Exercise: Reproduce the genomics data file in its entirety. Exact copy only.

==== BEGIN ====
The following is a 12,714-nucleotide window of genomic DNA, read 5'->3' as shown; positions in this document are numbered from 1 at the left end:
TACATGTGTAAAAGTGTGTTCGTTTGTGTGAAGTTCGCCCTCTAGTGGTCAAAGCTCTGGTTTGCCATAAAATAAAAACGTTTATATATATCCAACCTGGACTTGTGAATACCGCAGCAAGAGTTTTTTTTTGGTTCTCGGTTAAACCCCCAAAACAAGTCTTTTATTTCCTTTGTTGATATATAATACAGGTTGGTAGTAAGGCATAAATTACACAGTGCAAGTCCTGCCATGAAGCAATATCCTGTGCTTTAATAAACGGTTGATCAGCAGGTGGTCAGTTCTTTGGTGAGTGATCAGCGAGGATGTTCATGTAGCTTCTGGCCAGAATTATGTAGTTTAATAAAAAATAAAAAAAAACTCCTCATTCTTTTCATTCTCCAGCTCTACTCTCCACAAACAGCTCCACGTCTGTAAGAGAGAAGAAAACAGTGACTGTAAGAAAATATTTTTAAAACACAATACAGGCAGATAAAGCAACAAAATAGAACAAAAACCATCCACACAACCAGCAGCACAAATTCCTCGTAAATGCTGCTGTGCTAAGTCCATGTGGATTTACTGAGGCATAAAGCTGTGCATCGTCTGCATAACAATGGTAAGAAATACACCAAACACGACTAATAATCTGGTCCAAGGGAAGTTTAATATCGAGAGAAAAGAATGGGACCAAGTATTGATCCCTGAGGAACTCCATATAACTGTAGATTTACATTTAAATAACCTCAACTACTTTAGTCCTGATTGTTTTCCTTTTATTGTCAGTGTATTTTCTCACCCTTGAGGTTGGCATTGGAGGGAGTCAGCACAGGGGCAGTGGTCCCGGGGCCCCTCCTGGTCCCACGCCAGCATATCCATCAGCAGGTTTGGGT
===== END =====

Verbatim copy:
The following is a 12,714-nucleotide window of genomic DNA, read 5'->3' as shown; positions in this document are numbered from 1 at the left end:
TACATGTGTAAAAGTGTGTTCGTTTGTGTGAAGTTCGCCCTCTAGTGGTCAAAGCTCTGGTTTGCCATAAAATAAAAACGTTTATATATATCCAACCTGGACTTGTGAATACCGCAGCAAGAGTTTTTTTTTGGTTCTCGGTTAAACCCCCAAAACAAGTCTTTTATTTCCTTTGTTGATATATAATACAGGTTGGTAGTAAGGCATAAATTACACAGTGCAAGTCCTGCCATGAAGCAATATCCTGTGCTTTAATAAACGGTTGATCAGCAGGTGGTCAGTTCTTTGGTGAGTGATCAGCGAGGATGTTCATGTAGCTTCTGGCCAGAATTATGTAGTTTAATAAAAAATAAAAAAAAACTCCTCATTCTTTTCATTCTCCAGCTCTACTCTCCACAAACAGCTCCACGTCTGTAAGAGAGAAGAAAACAGTGACTGTAAGAAAATATTTTTAAAACACAATACAGGCAGATAAAGCAACAAAATAGAACAAAAACCATCCACACAACCAGCAGCACAAATTCCTCGTAAATGCTGCTGTGCTAAGTCCATGTGGATTTACTGAGGCATAAAGCTGTGCATCGTCTGCATAACAATGGTAAGAAATACACCAAACACGACTAATAATCTGGTCCAAGGGAAGTTTAATATCGAGAGAAAAGAATGGGACCAAGTATTGATCCCTGAGGAACTCCATATAACTGTAGATTTACATTTAAATAACCTCAACTACTTTAGTCCTGATTGTTTTCCTTTTATTGTCAGTGTATTTTCTCACCCTTGAGGTTGGCATTGGAGGGAGTCAGCACAGGGGCAGTGGTCCCGGGGCCCCTCCTGGTCCCACGCCAGCATATCCATCAGCAGGTTTGGGT